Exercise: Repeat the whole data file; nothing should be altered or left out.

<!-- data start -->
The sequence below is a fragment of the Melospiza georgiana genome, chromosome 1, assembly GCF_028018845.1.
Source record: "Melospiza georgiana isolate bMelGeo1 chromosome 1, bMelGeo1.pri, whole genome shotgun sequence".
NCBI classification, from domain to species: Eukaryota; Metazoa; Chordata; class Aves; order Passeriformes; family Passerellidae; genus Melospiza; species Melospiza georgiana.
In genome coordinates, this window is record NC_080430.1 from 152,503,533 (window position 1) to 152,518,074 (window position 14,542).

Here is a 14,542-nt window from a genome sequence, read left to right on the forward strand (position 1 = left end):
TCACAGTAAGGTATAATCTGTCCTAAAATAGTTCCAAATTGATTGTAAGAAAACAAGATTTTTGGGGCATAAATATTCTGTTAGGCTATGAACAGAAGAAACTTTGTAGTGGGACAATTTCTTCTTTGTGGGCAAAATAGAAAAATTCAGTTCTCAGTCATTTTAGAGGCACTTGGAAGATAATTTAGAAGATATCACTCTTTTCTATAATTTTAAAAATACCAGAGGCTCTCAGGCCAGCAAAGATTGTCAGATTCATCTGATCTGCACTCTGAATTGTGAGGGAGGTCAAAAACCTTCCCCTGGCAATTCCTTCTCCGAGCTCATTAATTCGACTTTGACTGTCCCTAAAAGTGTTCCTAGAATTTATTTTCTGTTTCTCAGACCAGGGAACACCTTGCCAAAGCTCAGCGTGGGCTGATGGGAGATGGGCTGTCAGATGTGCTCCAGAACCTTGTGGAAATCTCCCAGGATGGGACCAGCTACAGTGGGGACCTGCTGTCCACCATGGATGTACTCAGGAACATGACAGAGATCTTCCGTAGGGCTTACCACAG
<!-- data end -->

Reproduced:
The sequence below is a fragment of the Melospiza georgiana genome, chromosome 1, assembly GCF_028018845.1.
Source record: "Melospiza georgiana isolate bMelGeo1 chromosome 1, bMelGeo1.pri, whole genome shotgun sequence".
NCBI classification, from domain to species: Eukaryota; Metazoa; Chordata; class Aves; order Passeriformes; family Passerellidae; genus Melospiza; species Melospiza georgiana.
In genome coordinates, this window is record NC_080430.1 from 152,503,533 (window position 1) to 152,518,074 (window position 14,542).

Here is a 14,542-nt window from a genome sequence, read left to right on the forward strand (position 1 = left end):
TCACAGTAAGGTATAATCTGTCCTAAAATAGTTCCAAATTGATTGTAAGAAAACAAGATTTTTGGGGCATAAATATTCTGTTAGGCTATGAACAGAAGAAACTTTGTAGTGGGACAATTTCTTCTTTGTGGGCAAAATAGAAAAATTCAGTTCTCAGTCATTTTAGAGGCACTTGGAAGATAATTTAGAAGATATCACTCTTTTCTATAATTTTAAAAATACCAGAGGCTCTCAGGCCAGCAAAGATTGTCAGATTCATCTGATCTGCACTCTGAATTGTGAGGGAGGTCAAAAACCTTCCCCTGGCAATTCCTTCTCCGAGCTCATTAATTCGACTTTGACTGTCCCTAAAAGTGTTCCTAGAATTTATTTTCTGTTTCTCAGACCAGGGAACACCTTGCCAAAGCTCAGCGTGGGCTGATGGGAGATGGGCTGTCAGATGTGCTCCAGAACCTTGTGGAAATCTCCCAGGATGGGACCAGCTACAGTGGGGACCTGCTGTCCACCATGGATGTACTCAGGAACATGACAGAGATCTTCCGTAGGGCTTACCACAG